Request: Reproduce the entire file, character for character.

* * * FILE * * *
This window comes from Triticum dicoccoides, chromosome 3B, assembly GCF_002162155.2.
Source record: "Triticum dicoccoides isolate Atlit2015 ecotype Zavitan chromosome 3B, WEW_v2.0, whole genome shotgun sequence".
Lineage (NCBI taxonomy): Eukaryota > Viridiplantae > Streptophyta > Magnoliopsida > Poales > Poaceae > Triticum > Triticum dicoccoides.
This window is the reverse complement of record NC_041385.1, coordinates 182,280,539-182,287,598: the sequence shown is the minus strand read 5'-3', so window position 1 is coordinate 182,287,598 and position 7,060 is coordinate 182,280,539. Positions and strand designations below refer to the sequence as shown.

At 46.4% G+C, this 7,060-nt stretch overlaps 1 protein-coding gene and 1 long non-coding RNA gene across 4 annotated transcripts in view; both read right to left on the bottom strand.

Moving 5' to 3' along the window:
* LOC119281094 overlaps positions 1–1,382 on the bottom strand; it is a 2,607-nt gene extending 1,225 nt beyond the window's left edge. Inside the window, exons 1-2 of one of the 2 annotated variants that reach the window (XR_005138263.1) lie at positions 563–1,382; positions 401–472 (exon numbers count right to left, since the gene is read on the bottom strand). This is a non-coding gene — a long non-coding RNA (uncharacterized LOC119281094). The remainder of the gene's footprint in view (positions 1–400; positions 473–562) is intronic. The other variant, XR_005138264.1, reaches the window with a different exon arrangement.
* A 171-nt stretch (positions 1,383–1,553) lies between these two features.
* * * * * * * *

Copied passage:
This window comes from Triticum dicoccoides, chromosome 3B, assembly GCF_002162155.2.
Source record: "Triticum dicoccoides isolate Atlit2015 ecotype Zavitan chromosome 3B, WEW_v2.0, whole genome shotgun sequence".
Lineage (NCBI taxonomy): Eukaryota > Viridiplantae > Streptophyta > Magnoliopsida > Poales > Poaceae > Triticum > Triticum dicoccoides.
This window is the reverse complement of record NC_041385.1, coordinates 182,280,539-182,287,598: the sequence shown is the minus strand read 5'-3', so window position 1 is coordinate 182,287,598 and position 7,060 is coordinate 182,280,539. Positions and strand designations below refer to the sequence as shown.

At 46.4% G+C, this 7,060-nt stretch overlaps 1 protein-coding gene and 1 long non-coding RNA gene across 4 annotated transcripts in view; both read right to left on the bottom strand.

Moving 5' to 3' along the window:
* LOC119281094 overlaps positions 1–1,382 on the bottom strand; it is a 2,607-nt gene extending 1,225 nt beyond the window's left edge. Inside the window, exons 1-2 of one of the 2 annotated variants that reach the window (XR_005138263.1) lie at positions 563–1,382; positions 401–472 (exon numbers count right to left, since the gene is read on the bottom strand). This is a non-coding gene — a long non-coding RNA (uncharacterized LOC119281094). The remainder of the gene's footprint in view (positions 1–400; positions 473–562) is intronic. The other variant, XR_005138264.1, reaches the window with a different exon arrangement.
* A 171-nt stretch (positions 1,383–1,553) lies between these two features.